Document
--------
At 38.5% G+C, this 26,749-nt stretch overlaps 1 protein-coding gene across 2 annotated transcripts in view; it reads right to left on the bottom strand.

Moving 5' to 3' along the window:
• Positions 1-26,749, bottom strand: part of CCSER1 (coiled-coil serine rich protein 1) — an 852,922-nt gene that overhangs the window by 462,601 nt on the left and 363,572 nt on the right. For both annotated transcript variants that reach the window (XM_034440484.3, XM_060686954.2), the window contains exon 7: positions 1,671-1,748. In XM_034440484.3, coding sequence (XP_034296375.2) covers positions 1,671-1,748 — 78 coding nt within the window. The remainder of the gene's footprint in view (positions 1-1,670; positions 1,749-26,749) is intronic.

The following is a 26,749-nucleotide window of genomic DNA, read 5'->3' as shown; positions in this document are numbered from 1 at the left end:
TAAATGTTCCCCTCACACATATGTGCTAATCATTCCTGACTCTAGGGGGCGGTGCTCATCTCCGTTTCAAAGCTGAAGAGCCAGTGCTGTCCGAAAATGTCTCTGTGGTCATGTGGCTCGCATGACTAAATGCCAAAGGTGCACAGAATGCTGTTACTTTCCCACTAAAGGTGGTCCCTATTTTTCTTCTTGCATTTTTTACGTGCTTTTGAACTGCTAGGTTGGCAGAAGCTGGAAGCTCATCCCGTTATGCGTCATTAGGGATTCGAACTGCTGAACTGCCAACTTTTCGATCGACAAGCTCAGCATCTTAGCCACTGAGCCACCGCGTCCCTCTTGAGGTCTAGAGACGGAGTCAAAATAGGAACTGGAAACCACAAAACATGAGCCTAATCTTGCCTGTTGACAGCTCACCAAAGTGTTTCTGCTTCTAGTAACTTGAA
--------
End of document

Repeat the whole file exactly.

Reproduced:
At 38.5% G+C, this 26,749-nt stretch overlaps 1 protein-coding gene across 2 annotated transcripts in view; it reads right to left on the bottom strand.

Moving 5' to 3' along the window:
• Positions 1-26,749, bottom strand: part of CCSER1 (coiled-coil serine rich protein 1) — an 852,922-nt gene that overhangs the window by 462,601 nt on the left and 363,572 nt on the right. For both annotated transcript variants that reach the window (XM_034440484.3, XM_060686954.2), the window contains exon 7: positions 1,671-1,748. In XM_034440484.3, coding sequence (XP_034296375.2) covers positions 1,671-1,748 — 78 coding nt within the window. The remainder of the gene's footprint in view (positions 1-1,670; positions 1,749-26,749) is intronic.

The following is a 26,749-nucleotide window of genomic DNA, read 5'->3' as shown; positions in this document are numbered from 1 at the left end:
TAAATGTTCCCCTCACACATATGTGCTAATCATTCCTGACTCTAGGGGGCGGTGCTCATCTCCGTTTCAAAGCTGAAGAGCCAGTGCTGTCCGAAAATGTCTCTGTGGTCATGTGGCTCGCATGACTAAATGCCAAAGGTGCACAGAATGCTGTTACTTTCCCACTAAAGGTGGTCCCTATTTTTCTTCTTGCATTTTTTACGTGCTTTTGAACTGCTAGGTTGGCAGAAGCTGGAAGCTCATCCCGTTATGCGTCATTAGGGATTCGAACTGCTGAACTGCCAACTTTTCGATCGACAAGCTCAGCATCTTAGCCACTGAGCCACCGCGTCCCTCTTGAGGTCTAGAGACGGAGTCAAAATAGGAACTGGAAACCACAAAACATGAGCCTAATCTTGCCTGTTGACAGCTCACCAAAGTGTTTCTGCTTCTAGTAACTTGAA